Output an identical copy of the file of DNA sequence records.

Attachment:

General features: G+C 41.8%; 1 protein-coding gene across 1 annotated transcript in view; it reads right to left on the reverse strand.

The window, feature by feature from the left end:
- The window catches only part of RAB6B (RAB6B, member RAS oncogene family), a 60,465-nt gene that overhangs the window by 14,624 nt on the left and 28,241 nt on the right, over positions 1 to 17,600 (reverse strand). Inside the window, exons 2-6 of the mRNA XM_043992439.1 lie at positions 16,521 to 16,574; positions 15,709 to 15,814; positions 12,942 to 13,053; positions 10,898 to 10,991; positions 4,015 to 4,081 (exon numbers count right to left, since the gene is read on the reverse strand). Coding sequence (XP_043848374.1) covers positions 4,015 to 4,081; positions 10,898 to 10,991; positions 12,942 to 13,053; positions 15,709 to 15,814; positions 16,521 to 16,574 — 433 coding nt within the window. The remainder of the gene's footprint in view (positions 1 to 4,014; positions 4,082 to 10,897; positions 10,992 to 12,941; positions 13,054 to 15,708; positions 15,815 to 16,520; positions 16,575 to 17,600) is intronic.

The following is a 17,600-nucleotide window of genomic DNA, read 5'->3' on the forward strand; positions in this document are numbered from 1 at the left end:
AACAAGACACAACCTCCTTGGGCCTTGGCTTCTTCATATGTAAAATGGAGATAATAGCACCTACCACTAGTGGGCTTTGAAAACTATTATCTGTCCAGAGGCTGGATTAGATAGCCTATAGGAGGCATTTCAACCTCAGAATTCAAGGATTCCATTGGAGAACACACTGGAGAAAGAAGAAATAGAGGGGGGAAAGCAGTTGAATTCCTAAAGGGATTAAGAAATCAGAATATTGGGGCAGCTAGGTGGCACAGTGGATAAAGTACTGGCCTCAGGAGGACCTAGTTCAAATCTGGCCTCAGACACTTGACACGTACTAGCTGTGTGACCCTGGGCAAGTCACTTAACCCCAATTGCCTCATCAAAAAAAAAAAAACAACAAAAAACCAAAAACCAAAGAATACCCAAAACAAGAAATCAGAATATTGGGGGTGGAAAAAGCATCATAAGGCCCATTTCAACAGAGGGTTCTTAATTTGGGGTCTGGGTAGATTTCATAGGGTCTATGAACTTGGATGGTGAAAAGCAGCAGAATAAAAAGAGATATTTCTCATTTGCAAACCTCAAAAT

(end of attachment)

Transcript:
General features: G+C 41.8%; 1 protein-coding gene across 1 annotated transcript in view; it reads right to left on the reverse strand.

The window, feature by feature from the left end:
- The window catches only part of RAB6B (RAB6B, member RAS oncogene family), a 60,465-nt gene that overhangs the window by 14,624 nt on the left and 28,241 nt on the right, over positions 1 to 17,600 (reverse strand). Inside the window, exons 2-6 of the mRNA XM_043992439.1 lie at positions 16,521 to 16,574; positions 15,709 to 15,814; positions 12,942 to 13,053; positions 10,898 to 10,991; positions 4,015 to 4,081 (exon numbers count right to left, since the gene is read on the reverse strand). Coding sequence (XP_043848374.1) covers positions 4,015 to 4,081; positions 10,898 to 10,991; positions 12,942 to 13,053; positions 15,709 to 15,814; positions 16,521 to 16,574 — 433 coding nt within the window. The remainder of the gene's footprint in view (positions 1 to 4,014; positions 4,082 to 10,897; positions 10,992 to 12,941; positions 13,054 to 15,708; positions 15,815 to 16,520; positions 16,575 to 17,600) is intronic.

The following is a 17,600-nucleotide window of genomic DNA, read 5'->3' on the forward strand; positions in this document are numbered from 1 at the left end:
AACAAGACACAACCTCCTTGGGCCTTGGCTTCTTCATATGTAAAATGGAGATAATAGCACCTACCACTAGTGGGCTTTGAAAACTATTATCTGTCCAGAGGCTGGATTAGATAGCCTATAGGAGGCATTTCAACCTCAGAATTCAAGGATTCCATTGGAGAACACACTGGAGAAAGAAGAAATAGAGGGGGGAAAGCAGTTGAATTCCTAAAGGGATTAAGAAATCAGAATATTGGGGCAGCTAGGTGGCACAGTGGATAAAGTACTGGCCTCAGGAGGACCTAGTTCAAATCTGGCCTCAGACACTTGACACGTACTAGCTGTGTGACCCTGGGCAAGTCACTTAACCCCAATTGCCTCATCAAAAAAAAAAAAACAACAAAAAACCAAAAACCAAAGAATACCCAAAACAAGAAATCAGAATATTGGGGGTGGAAAAAGCATCATAAGGCCCATTTCAACAGAGGGTTCTTAATTTGGGGTCTGGGTAGATTTCATAGGGTCTATGAACTTGGATGGTGAAAAGCAGCAGAATAAAAAGAGATATTTCTCATTTGCAAACCTCAAAAT